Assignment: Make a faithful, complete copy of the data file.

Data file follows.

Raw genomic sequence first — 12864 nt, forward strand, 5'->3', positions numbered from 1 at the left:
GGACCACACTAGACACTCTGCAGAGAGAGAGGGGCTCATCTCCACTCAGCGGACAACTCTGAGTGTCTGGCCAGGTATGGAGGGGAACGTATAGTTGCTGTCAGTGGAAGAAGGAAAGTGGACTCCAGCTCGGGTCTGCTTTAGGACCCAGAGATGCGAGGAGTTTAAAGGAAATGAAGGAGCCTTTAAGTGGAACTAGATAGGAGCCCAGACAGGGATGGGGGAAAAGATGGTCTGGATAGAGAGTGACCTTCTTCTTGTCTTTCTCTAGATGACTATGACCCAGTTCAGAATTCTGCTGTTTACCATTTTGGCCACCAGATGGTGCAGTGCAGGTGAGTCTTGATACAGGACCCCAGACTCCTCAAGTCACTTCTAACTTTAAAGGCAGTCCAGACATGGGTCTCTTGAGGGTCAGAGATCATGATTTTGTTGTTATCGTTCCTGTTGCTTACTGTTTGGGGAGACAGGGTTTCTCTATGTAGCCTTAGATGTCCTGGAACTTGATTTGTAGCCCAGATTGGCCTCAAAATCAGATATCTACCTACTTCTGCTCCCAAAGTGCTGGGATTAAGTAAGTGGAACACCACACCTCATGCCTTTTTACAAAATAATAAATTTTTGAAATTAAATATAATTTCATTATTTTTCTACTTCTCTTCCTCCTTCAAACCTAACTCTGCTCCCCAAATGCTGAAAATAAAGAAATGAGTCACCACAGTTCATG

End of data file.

Raw genomic sequence first — 12864 nt, forward strand, 5'->3', positions numbered from 1 at the left:
GGACCACACTAGACACTCTGCAGAGAGAGAGGGGCTCATCTCCACTCAGCGGACAACTCTGAGTGTCTGGCCAGGTATGGAGGGGAACGTATAGTTGCTGTCAGTGGAAGAAGGAAAGTGGACTCCAGCTCGGGTCTGCTTTAGGACCCAGAGATGCGAGGAGTTTAAAGGAAATGAAGGAGCCTTTAAGTGGAACTAGATAGGAGCCCAGACAGGGATGGGGGAAAAGATGGTCTGGATAGAGAGTGACCTTCTTCTTGTCTTTCTCTAGATGACTATGACCCAGTTCAGAATTCTGCTGTTTACCATTTTGGCCACCAGATGGTGCAGTGCAGGTGAGTCTTGATACAGGACCCCAGACTCCTCAAGTCACTTCTAACTTTAAAGGCAGTCCAGACATGGGTCTCTTGAGGGTCAGAGATCATGATTTTGTTGTTATCGTTCCTGTTGCTTACTGTTTGGGGAGACAGGGTTTCTCTATGTAGCCTTAGATGTCCTGGAACTTGATTTGTAGCCCAGATTGGCCTCAAAATCAGATATCTACCTACTTCTGCTCCCAAAGTGCTGGGATTAAGTAAGTGGAACACCACACCTCATGCCTTTTTACAAAATAATAAATTTTTGAAATTAAATATAATTTCATTATTTTTCTACTTCTCTTCCTCCTTCAAACCTAACTCTGCTCCCCAAATGCTGAAAATAAAGAAATGAGTCACCACAGTTCATG